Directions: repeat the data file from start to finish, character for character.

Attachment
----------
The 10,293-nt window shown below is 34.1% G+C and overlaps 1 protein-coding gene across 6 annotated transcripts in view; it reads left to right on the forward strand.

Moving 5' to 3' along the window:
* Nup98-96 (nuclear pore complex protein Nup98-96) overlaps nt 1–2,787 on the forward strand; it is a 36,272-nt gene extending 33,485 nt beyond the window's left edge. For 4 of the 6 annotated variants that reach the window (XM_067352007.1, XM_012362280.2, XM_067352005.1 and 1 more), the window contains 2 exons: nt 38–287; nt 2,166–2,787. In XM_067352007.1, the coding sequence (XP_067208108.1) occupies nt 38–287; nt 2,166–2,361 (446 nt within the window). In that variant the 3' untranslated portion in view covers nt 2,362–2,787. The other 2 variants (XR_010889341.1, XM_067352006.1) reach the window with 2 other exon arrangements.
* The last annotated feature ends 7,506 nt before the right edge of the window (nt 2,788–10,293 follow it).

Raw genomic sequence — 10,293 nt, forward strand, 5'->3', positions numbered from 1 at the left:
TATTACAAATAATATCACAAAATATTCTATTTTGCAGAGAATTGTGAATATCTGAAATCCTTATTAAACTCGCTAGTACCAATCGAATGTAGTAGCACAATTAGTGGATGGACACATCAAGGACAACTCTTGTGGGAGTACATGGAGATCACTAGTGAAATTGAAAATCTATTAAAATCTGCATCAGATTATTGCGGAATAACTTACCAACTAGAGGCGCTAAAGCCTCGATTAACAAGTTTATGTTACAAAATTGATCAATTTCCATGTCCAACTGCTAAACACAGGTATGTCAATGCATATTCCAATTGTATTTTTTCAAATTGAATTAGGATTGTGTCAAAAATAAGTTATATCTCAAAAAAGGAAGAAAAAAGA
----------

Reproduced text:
The 10,293-nt window shown below is 34.1% G+C and overlaps 1 protein-coding gene across 6 annotated transcripts in view; it reads left to right on the forward strand.

Moving 5' to 3' along the window:
* Nup98-96 (nuclear pore complex protein Nup98-96) overlaps nt 1–2,787 on the forward strand; it is a 36,272-nt gene extending 33,485 nt beyond the window's left edge. For 4 of the 6 annotated variants that reach the window (XM_067352007.1, XM_012362280.2, XM_067352005.1 and 1 more), the window contains 2 exons: nt 38–287; nt 2,166–2,787. In XM_067352007.1, the coding sequence (XP_067208108.1) occupies nt 38–287; nt 2,166–2,361 (446 nt within the window). In that variant the 3' untranslated portion in view covers nt 2,362–2,787. The other 2 variants (XR_010889341.1, XM_067352006.1) reach the window with 2 other exon arrangements.
* The last annotated feature ends 7,506 nt before the right edge of the window (nt 2,788–10,293 follow it).

Raw genomic sequence — 10,293 nt, forward strand, 5'->3', positions numbered from 1 at the left:
TATTACAAATAATATCACAAAATATTCTATTTTGCAGAGAATTGTGAATATCTGAAATCCTTATTAAACTCGCTAGTACCAATCGAATGTAGTAGCACAATTAGTGGATGGACACATCAAGGACAACTCTTGTGGGAGTACATGGAGATCACTAGTGAAATTGAAAATCTATTAAAATCTGCATCAGATTATTGCGGAATAACTTACCAACTAGAGGCGCTAAAGCCTCGATTAACAAGTTTATGTTACAAAATTGATCAATTTCCATGTCCAACTGCTAAACACAGGTATGTCAATGCATATTCCAATTGTATTTTTTCAAATTGAATTAGGATTGTGTCAAAAATAAGTTATATCTCAAAAAAGGAAGAAAAAAGA